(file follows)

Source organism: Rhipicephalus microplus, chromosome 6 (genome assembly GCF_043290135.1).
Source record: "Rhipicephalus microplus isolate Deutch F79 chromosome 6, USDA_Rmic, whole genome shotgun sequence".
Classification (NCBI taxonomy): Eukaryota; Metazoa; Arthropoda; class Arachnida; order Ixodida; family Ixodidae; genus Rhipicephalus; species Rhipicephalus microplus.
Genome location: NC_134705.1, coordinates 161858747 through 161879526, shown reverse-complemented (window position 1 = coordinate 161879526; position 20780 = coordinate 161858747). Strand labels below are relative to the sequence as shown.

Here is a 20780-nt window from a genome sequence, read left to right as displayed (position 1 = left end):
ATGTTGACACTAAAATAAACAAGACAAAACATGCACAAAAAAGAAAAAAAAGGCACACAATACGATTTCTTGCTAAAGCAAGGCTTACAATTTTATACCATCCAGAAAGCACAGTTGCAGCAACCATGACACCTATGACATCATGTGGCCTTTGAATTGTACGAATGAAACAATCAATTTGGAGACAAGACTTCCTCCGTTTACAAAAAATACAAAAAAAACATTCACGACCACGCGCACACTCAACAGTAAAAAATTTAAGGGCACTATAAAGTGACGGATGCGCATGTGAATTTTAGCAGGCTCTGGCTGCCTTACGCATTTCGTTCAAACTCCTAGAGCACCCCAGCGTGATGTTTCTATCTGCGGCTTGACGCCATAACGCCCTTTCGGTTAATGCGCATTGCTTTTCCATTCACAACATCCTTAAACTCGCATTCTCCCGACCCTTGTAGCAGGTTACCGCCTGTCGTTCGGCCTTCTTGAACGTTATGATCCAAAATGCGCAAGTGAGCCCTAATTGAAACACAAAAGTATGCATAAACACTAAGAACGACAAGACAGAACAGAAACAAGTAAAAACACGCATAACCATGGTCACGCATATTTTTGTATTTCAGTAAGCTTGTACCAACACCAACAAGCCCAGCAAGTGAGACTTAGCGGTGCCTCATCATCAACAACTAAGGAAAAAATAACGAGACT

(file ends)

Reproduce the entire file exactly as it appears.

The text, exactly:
Source organism: Rhipicephalus microplus, chromosome 6 (genome assembly GCF_043290135.1).
Source record: "Rhipicephalus microplus isolate Deutch F79 chromosome 6, USDA_Rmic, whole genome shotgun sequence".
Classification (NCBI taxonomy): Eukaryota; Metazoa; Arthropoda; class Arachnida; order Ixodida; family Ixodidae; genus Rhipicephalus; species Rhipicephalus microplus.
Genome location: NC_134705.1, coordinates 161858747 through 161879526, shown reverse-complemented (window position 1 = coordinate 161879526; position 20780 = coordinate 161858747). Strand labels below are relative to the sequence as shown.

Here is a 20780-nt window from a genome sequence, read left to right as displayed (position 1 = left end):
ATGTTGACACTAAAATAAACAAGACAAAACATGCACAAAAAAGAAAAAAAAGGCACACAATACGATTTCTTGCTAAAGCAAGGCTTACAATTTTATACCATCCAGAAAGCACAGTTGCAGCAACCATGACACCTATGACATCATGTGGCCTTTGAATTGTACGAATGAAACAATCAATTTGGAGACAAGACTTCCTCCGTTTACAAAAAATACAAAAAAAACATTCACGACCACGCGCACACTCAACAGTAAAAAATTTAAGGGCACTATAAAGTGACGGATGCGCATGTGAATTTTAGCAGGCTCTGGCTGCCTTACGCATTTCGTTCAAACTCCTAGAGCACCCCAGCGTGATGTTTCTATCTGCGGCTTGACGCCATAACGCCCTTTCGGTTAATGCGCATTGCTTTTCCATTCACAACATCCTTAAACTCGCATTCTCCCGACCCTTGTAGCAGGTTACCGCCTGTCGTTCGGCCTTCTTGAACGTTATGATCCAAAATGCGCAAGTGAGCCCTAATTGAAACACAAAAGTATGCATAAACACTAAGAACGACAAGACAGAACAGAAACAAGTAAAAACACGCATAACCATGGTCACGCATATTTTTGTATTTCAGTAAGCTTGTACCAACACCAACAAGCCCAGCAAGTGAGACTTAGCGGTGCCTCATCATCAACAACTAAGGAAAAAATAACGAGACT